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Court green-lights execution of Missouri man who presented evidence of racist prosecutorAmy Howe

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For the second time in less than a week, the Supreme Court declined to block the execution of Kevin Johnson, paving the way for Missouri to carry out his lethal injection on Tuesday night.

Johnson, who is Black, argued in his final appeal that his execution should be put on hold in light of recent findings from a special prosecutor that Johnson’s original prosecutor was routinely biased against Black defendants.

Justices Sonia Sotomayor and Ketanji Brown Jackson dissented from the court’s brief order allowing the execution to proceed.

Johnson was convicted and received the death penalty for the 2005 shooting death of William McEntee, a police officer. Johnson, who is Black, came to the Supreme Court on Nov. 10, arguing that his death sentence was tainted by racial bias and that his execution would violate the Eighth Amendment’s ban on cruel and unusual punishment. On Nov. 23, the justices declined to postpone his execution to give him time to pursue those arguments.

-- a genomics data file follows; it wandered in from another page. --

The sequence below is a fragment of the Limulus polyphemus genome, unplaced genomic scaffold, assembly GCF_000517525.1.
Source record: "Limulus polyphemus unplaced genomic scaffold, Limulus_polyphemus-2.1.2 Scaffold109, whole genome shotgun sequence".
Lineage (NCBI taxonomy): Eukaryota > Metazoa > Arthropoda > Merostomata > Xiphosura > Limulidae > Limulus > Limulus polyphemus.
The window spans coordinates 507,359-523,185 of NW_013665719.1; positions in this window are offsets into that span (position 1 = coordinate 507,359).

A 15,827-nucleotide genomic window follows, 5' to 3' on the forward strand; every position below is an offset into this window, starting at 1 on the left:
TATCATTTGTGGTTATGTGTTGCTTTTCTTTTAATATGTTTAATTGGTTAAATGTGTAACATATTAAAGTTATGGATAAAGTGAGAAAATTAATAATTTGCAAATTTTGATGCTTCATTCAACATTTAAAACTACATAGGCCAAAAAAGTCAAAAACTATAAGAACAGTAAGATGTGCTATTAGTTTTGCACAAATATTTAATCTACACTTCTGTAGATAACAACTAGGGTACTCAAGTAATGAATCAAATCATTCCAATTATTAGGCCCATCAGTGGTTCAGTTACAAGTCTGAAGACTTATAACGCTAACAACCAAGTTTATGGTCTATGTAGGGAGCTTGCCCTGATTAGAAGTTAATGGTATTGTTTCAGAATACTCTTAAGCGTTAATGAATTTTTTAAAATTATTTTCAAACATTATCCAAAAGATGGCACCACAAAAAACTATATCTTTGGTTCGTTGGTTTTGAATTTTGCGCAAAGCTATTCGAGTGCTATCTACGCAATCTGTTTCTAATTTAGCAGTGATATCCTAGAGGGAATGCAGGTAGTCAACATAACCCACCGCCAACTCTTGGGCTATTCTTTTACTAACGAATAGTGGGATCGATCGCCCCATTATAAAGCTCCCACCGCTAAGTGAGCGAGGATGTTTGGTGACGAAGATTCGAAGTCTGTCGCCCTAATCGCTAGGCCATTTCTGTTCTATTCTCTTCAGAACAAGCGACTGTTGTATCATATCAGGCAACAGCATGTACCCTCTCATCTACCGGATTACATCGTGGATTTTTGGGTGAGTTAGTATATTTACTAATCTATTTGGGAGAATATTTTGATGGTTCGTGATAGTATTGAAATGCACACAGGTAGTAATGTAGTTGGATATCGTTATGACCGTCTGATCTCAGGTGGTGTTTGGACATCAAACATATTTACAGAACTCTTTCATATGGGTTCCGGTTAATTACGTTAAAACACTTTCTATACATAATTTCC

Johnson returned to the Supreme Court on Tuesday morning, once again asking the justices to stay his execution. He said a stay was necessary to give the Missouri Supreme Court time to review his claims that the prosecutor in his case had discriminated against Black defendants in deciding whether to seek the death penalty and also “routinely discriminated in jury selection.”

Last month, a state trial court appointed a special prosecutor to investigate the original prosecutor’s alleged racism. The special prosecutor found “clear” evidence that the original prosecutor “consistently made race-influenced decisions in his handling of capital homicides.” Based on those findings, the special prosecutor filed a motion to invalidate Johnson’s death sentence.

Calling Johnson’s new stay request a “transparent refusal to accept moral responsibility for his crimes,” Missouri urged the court to allow Johnson’s execution to go ahead as scheduled. The state dismissed Johnson’s claims of racial bias as “completely baseless.” But in any event, it continued, a Missouri Supreme Court decision denying Johnson’s plea to stay his execution rested on its conclusion that Johnson’s claims were not covered by a new state law that allows prosecutors to make post-conviction motions on behalf of inmates. Therefore, the state concluded, the Missouri Supreme Court’s decision was based on an independent state-law ground, which bars the U.S. Supreme Court from reviewing it.

This article was originally published at Howe on the Court.

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